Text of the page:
Issues with Machine Learning – Approximating the Truth - Part 1
What is Machine Learning? - Part Two
The course is part of these learning paths
Machine learning is a big topic. Before you can start to use it, you need to understand what it is, and what it is and isn’t capable of. This course is part two of the module on machine learning. It covers unsupervised learning, the theoretical basis for machine learning, model and linear regression, the semantic gap, and how we approximate the truth.
Part one of this two-part series can be found here, and covers the history and ethics of AI, data, statistics and variables, notation, and supervised learning.
If you have any feedback relating to this course, please contact us at email@example.com.
So let's try and bring together then, taking this example of photographs and the problem of classifying them into cats and dogs. Let's take that problem and use it to illustrate a couple of the issues around machine learning. When it might fail, when we might struggle to do well or perform well, or get a good model that solves the problem accurately or efficiently, however you wish you phrase it. Right, so let's give you the two the two headings of what these problems are, and we'll go through each in turn. So the first one, which sort of naturally follows from this conversation that we've had just now, is semantic, the semantic gap. And what we've been talking about really, in terms of the kind of distance, metaphorical distance in a sense, the gap between the data we have and what we're trying to learn in some sense. Why I want to know about cats and dogs, all I have is photographs. Is a photo sufficient information to understand the distinction between a cat and a dog? No, it isn't. So there's some kind of a gap between one the one hand, the relevant features or properties that objects have in the world, in the case of cats and dogs, DNA, bone structure, behavior. There's a gap between those properties and the data we use to encode them or represent them. Visual information does not fully encode that information. That's the first issue, and we'll talk about it in more detail. The second issue is approximating the truth. And just to give you a bit of preview of that idea, it has to do with how well we are doing in coming up with this model. If we knew what the truth were, we could do a good job, but since we don't, what things can go wrong? All right, so let's talk about the-- so, we can think of the this way if we wanted to, right? A semantic gap says, well, actually, maybe this function, this relationship between the data we have and what we want to know, maybe that it doesn't exist. And that's the problem with the semantic gap. Part two here, is okay, well, suppose it does exist, suppose, in fact, I give you information about someone's heart rate, and you can tell me, I don't know what can you tell from someone's heart rate? Their blood pressure, probably not, but you could imagine some kind of relationship a scientist might investigate, in which the data that they are collecting is in fact sufficient for predicting or understanding or explaining the thing of interest. So, if I tell you the voltage in a circuit, and then current, you can tell me the resistance of pieces of that circuit, without any more information. And that's true. So, the first one is maybe the relationship of trying to approximate doesn't exist, and the second one is, well, what goes wrong, even if it does exist? Okay, so let's talk about each of these in turn. So the semantic gap. So as I said, with this one, this is really about the data we have, not encoding the necessary sort of information that we'll need to solve the problem. So let's try and make that as intuitive as I can. It's a relatively philosophical issue, but it's actually a fundamentally important one. In what sense is it philosophical? Well, I think when you try to solve a machine learning problem or you trying to solve maybe in science or statistics, or any area of where you're collecting data about the world, one of the things you need to think about is, what is the world really like? What properties of things actually distinguish them? So, if I, let's take a more extreme example from cats and dogs, perhaps, if I'm trying to predict whether two people will fall in love, say, so I have this model, and my inputs into the model is some data, data from person one, data from person two, and what I want to know is will they fall in love? Plus one to yes, minus one to no, and that would be my prediction. So it'd be a wife, it'll love, it'll heart like that, you see. Now, what data am I gonna put in there? That's a real question, right? I mean, one thing I could try is, I could try, how much the, well let's not use the same symbol here, but we could say, the number of text messages they send to each other each day. Maybe we imagine to have gone on a date or series of dates, maybe this is a dating website, and we're collecting data somehow from their handsets, or we're not actually looking at text messages, we're looking at the frequency of messages on our site, okay? So this is a dating website set up, that's a person, so we've got one input, text messages from one to two, so and then this one's gonna date, so person one to person two, this is gonna be messages from person two to person one, right? So, okay, fine. And what I'm trying to do is predict whether they'll fall in love. Well that's mad, right? That's just mad, imagine a world in which you could predict, whether two people would fall in love, knowing only the number of messages one person is sending to the other and vice versa. I mean, that would be-- what kind of world would that be? That would be a world in which human emotion, human communication, human connection, was simply a function of well, how often you talk to each other? Is that right? I mean, it doesn't seem right. There's a massive semantic gap between that information and whether people fall in love. But it doesn't mean that we can't actually produce a model like this, right? We can make this prediction. The prediction probably won't be very accurate, but probably more accurate than a coin flip. I mean, the rate at which people send messages to each other is relevant probably, it can be used to make better than random guesses at the issue. But it's a really, but hopefully in this case, as with the maybe the photograph case, a little more tricky. But in this case, hopefully you can see there's this massive gap between the information we're using, and the actual relevant features of the world that actually distinguish things. And in my view, personally, my personal view is that, machines will never bridge that gap, in the way that we currently program them any way, I think machine learning is activity of bridging that gap. In other words that what is it to not have a semantic gap? That's due to science, basically, right? I mean, why is that? Well, if I want to figure out under what conditions people fall in love, that would be many lifetimes of research. You need hundreds of researchers with extremely diverse fields of neuroscience and possibly even sociology and who knows what the, psychology and empirical psychology and many areas, all coming together, giving you lots of different insights and different layers of the problem. And that would to, most of the information they'd collect wouldn't be useful, and it would take a very long time to figure out what actually was relevant and what wasn't relevant. And that question of relevance, and how it connects to the problem, really requires a sort of person to be there really, is its right, so that you need to sort of be in the environment, be trying out lots of different things, see that something's failed, try different ones, you need to be in this kind of responsive relationship to the environment, to figure out which bits of the information are relevant. Machines are not in that situation. Certainly machine learning is not a technique to put them in that situation, it's a technique in which data has been produced, it's far less than the amount, it's far less than in an infinite amount of data, so, it's a relatively small amount, even in the case of billions of images, that still might not be enough to describe, for example, all the roads in the world and all of their situations and all of their circumstances. So, of all the information, vision information you could have, what you end up, with the machine ends up seeing or analyzing, is a relatively small percentage of all the information it could have. And then secondly, the problem is, of course, that the information you provided, doesn't actually, it doesn't sound relevant. It's a little bit relevant in a sense, but it is not semantically relevant in the sense that, visual information is not sufficient for describing the key parts of the problem. So, a machine just are trapped in that, right? They're just fed in this information, they analyze it, and the models that they produce, they try to classify cats, dogs, love, not love, whether the car should turn left or right or whatever, they are not exploratory devices, they're not curious, they're not refutative, they're not scientific, they're not trying to form hypotheses and refute them and think through problems. They're sort of trapped within a kind of blind repetition, of the things that they have seen before, generalized a little. And if that information is not sufficient, to actually solve the problem, and yeah that's that. So the semantic gap is one, is one really important thing to consider, is it even possible to take this information and solve the problem? And oftentimes in this sort of more principled sense, it won't be. And so the question then is, well, if I can build a system that does in fact, kind of correctly to classify cats and dogs, why is it doing that? How is it doing that? Let me preview one issue and then we'll move on this one. So there was a, there's a case here of, a machine learning system taking in sort of pictures of cats, whatever we have or wanted to have, and pictures of dogs. And it turned out that, I'm not sure how I wanna draw a dog, but whatever, it turned out that, all the pictures of the dogs, were shot on a sort of mountainside smelly, had a snow in them. And the way the machine was solving this problem with classifying the cat and dog, is basically saying, Well, if there's, large white regions of the image, it's a dog. Well, that's not right. As soon as you put an image there that doesn't have white regions in, but contains a dog, you will get the wrong answer. And in fact, I think, we need to be kind of attentive to the fact that actually, there isn't a wrong answer anyway. Okay, what we could do is, we could make sure that the system is looking at the forehead, and the eyes and the visual structure. And that would give us a better system, if you put a different kind of dog in, hopefully it would work still. But because vision information is insufficient for solving the problem, there will be some number of cases, where this doesn't work at all. And then the question for you as a practitioner is, okay, let's think about those cases, where is a system being deployed? Where is the system being used? Are we likely to encounter those cases? I mean, using snow as a guide to whether something's a dog, is a perfectly reasonable solution, so long as the situation that you deploy the system, always has dogs on any background. I mean, if that's always going to be the case, there's no need no really care that much, but it does highlight how what we're not doing here is somehow using this background notion of dog, that we have as a practitioner, and as a human being. And the machine is not using this notion, and then somehow you'll be applying that to images, that have no such notion. It is just using pixels , ratios of pixels and combinations of pixels to distinguish things. And that, in principle, that well, would be, it doesn't solve the problem. Okay, so that's part one, okay.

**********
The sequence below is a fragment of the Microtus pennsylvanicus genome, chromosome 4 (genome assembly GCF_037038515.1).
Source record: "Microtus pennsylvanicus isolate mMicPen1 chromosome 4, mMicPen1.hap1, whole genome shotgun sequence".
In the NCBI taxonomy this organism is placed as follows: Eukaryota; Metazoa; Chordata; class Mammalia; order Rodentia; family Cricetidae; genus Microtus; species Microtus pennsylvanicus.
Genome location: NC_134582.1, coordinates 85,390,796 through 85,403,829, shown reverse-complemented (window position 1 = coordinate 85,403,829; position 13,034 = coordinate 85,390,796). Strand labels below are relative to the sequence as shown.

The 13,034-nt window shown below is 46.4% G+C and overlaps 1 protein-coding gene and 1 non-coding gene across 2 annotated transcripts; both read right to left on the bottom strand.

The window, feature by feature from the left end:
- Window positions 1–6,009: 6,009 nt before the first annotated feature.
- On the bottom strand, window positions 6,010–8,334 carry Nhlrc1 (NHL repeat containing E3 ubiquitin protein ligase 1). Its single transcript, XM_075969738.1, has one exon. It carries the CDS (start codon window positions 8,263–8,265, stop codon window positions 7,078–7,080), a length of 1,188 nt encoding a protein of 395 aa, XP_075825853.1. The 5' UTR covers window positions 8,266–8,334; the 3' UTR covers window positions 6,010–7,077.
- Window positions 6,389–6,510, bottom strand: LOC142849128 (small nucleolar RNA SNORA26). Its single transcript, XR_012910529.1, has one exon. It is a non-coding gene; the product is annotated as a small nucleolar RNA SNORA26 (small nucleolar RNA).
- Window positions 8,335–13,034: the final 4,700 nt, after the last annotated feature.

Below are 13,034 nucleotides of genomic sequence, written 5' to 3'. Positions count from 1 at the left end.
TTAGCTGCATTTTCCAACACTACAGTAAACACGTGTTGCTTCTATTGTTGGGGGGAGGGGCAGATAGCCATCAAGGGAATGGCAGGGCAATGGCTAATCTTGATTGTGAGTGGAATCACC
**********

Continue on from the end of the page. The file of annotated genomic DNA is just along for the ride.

Unsupervised Learning - The Theoretical Basis of Machine Learning - Finding the Model with Linear Regression Part 1 - Finding the Model with Linear Regression Part 2 - The Semantic Gap - Approximating the Truth Part 2
Michael began programming as a young child, and after freelancing as a teenager, he joined and ran a web start-up during university. Around studying physics and after graduating, he worked as an IT contractor: first in telecoms in 2011 on a cloud digital transformation project; then variously as an interim CTO, Technical Project Manager, Technical Architect and Developer for agile start-ups and multinationals.
His academic work on Machine Learning and Quantum Computation furthered an interest he now pursues as QA's Principal Technologist for Machine Learning. Joining QA in 2015, he authors and teaches programmes on computer science, mathematics and artificial intelligence; and co-owns the data science curriculum at QA.